Friday, February 20, 2015
We have a few daffodils in bloom in our garden already and there are lots more with full buds on them, ready to burst! So in anticipation of this sunny display I made some quilled daffodils. I needed a birthday card anyway so this is the result!
I quilled all the flowers first, I had made the facing daffodils before but I had to come up with something new for the side facing daffodils, just for a bit of variety. All the shapes are pretty easy, loose coils were shaped into eye shapes for the petals and a coil for the centre shaped into a cup for the centre, I usually seal the inside with clear drying glue to prevent any movement. The same shapes were used for the side facing daffodils but I used a heart shape (teardrop shape with the rounded end pressed inwards in the middle with your nail) for the trumpet. The foliage is a mix of two shades of green, mainly wheatear shapes, but I also added some spirals and each stem is just a single strip glued on it's side.
I wanted to keep the background fresh, so I added some watercolour paint to the top of my card and blended it downwards. I also added some fun hand lettering, sketched lightly in pencil first then painted over with watercolours. It turned out pretty cute!
I decided to layer and overlap the flowers in the layout, it looked more natural, as if you were looking at them in your garden or in a field on a fresh spring day!
I hope spring is starting to appear wherever you are in the world, it's my favourite time of year! I love the anticipation of what is to come. That's all for now, thanks for dropping by today! : )
Saturday, February 14, 2015
Happy Valentine's Day! Here's a card I made using the hand-carved stamp I created in the last post. I took a few photos of how the finished card came together.
I stamped the 'I love you' sweet stamp onto 300gsm smooth card using Memento Luxe Love Letter pigment ink. I used a mix of watercolours and acrylics to fill in the pink sweet and create the highlights to give the illusion of raised surface of the sweet. I used a blue/brown mix to create the shaded background colour wash.
Next I wanted to add some hand-lettering, I based the letters on the Stringfellows font, sketching it freehand in pencil on a piece of paper first then lightly tracing it onto my illustration.
I went over the pencil lines using a blue/brown acrylic paint mix, it looks black but it gives a slightly softer look, if you use pure black paint it can look a bit harsh. I wanted the 'sweetie' lettering to stand out a bit more so I outlined it in white acrylic paint, softening the edges with a white pastel pencil. I also added some more white bits to the surface of the sweet, to create the chalky finish those sweets have. The finishing touches were added with coloured pencils. I love the texture! Then I simply scanned and printed the finished illustration.
That's all for now, I hope you're having a great Valentine's Day! ; ) See you next week and thanks for dropping by!
I've a hand-carved stamp tutorial for you today, showing you how to transfer a design to a block and how to carve a design. So, let's get started. Above are the main materials I use, Speedball Speedy-Cut carving block, lino cutting tools and a scalpel. You'll also need a pencil (2B or 3B), a bone folder, paper and a design.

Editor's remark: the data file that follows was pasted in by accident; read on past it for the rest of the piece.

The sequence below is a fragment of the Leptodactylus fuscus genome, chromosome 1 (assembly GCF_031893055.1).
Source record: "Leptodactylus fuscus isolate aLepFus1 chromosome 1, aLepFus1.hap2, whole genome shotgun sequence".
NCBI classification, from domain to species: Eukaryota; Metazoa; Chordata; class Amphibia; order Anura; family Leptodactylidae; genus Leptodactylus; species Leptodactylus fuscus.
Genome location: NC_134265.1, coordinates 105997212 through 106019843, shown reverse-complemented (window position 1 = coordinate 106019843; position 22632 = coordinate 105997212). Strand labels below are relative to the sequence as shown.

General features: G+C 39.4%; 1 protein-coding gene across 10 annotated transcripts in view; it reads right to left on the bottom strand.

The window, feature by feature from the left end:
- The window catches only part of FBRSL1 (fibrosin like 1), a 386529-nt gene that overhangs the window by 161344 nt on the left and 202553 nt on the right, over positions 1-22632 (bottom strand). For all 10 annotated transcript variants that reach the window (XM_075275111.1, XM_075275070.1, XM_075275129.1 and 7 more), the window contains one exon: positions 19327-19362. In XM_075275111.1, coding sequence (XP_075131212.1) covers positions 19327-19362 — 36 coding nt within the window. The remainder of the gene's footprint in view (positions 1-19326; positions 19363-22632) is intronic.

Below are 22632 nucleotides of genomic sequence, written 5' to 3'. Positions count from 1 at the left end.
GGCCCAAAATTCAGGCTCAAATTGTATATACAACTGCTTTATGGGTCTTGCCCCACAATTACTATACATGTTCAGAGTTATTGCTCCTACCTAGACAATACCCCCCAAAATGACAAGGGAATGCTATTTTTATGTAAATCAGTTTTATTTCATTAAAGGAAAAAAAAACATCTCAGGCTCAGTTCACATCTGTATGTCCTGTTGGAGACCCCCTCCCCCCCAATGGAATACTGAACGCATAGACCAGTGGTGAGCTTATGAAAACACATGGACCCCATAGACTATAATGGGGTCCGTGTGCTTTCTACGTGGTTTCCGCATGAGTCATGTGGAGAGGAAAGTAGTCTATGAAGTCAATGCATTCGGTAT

Sketch or trace your chosen design onto paper or layout paper if you have some. I use a slightly darker pencil 2B or 3B so the design transfers clearly. Place you design face down on the block, remember the design will always be in reverse on the block so it's the right way around when stamped.
Holding the design firmly in place, use a bone folder or similar tool and rub across the back of the design, making sure you rub every part of the design firmly but without tearing the paper!
Still holding the design in place, check one side of the design to see if it has all transferred to the block, if any parts have been missed rub it again.
Once you're happy with the transfer, remove the sheet and you can begin carving. I usually start with the outlines and largest areas first.
Using the lino cutting tool carve slowly and smoothly around the outlines. Basically you're carving everything apart from the pencil lines. When holding the tool, don't dig into the block too much, the tip of the tool should almost be parallel to the block, as shown below.
At this point I would usually cut away any excess parts of the block from the outside of the stamp with a sharp craft knife. You can keep these bits to make other small stamps.
Next I would carve out some of the finer details, in this case around the lettering. If there are any lines that meet at a point, like here in the letter 'V' I would use a scalpel to cut these parts away. First I would cut straight into the block, then carefully carve out these pieces using the scalpel at an angle. Please be careful when using the scalpel, keep your fingers out of the way, that goes for the lino tools tool, always carve away from you.
The scalpel will allow you to achieve much greater detail and finer lines. A must for sharp corners and lettering in particular! Once you've finished carving your stamp, you can ink it up and do some test prints. You'll soon see if you've missed any bits and you can go back and carve these little bits out. The coloured ink on the block makes it much easier to see everything too! I find Memento Luxe inks which are pigment inks work well with the Speedball Speedy-Cut carving blocks.
You'll see how I used my stamp in my next post! I hope you learned something from the tutorial. Happy Valentine's Day and enjoy the weekend! Thanks for dropping by.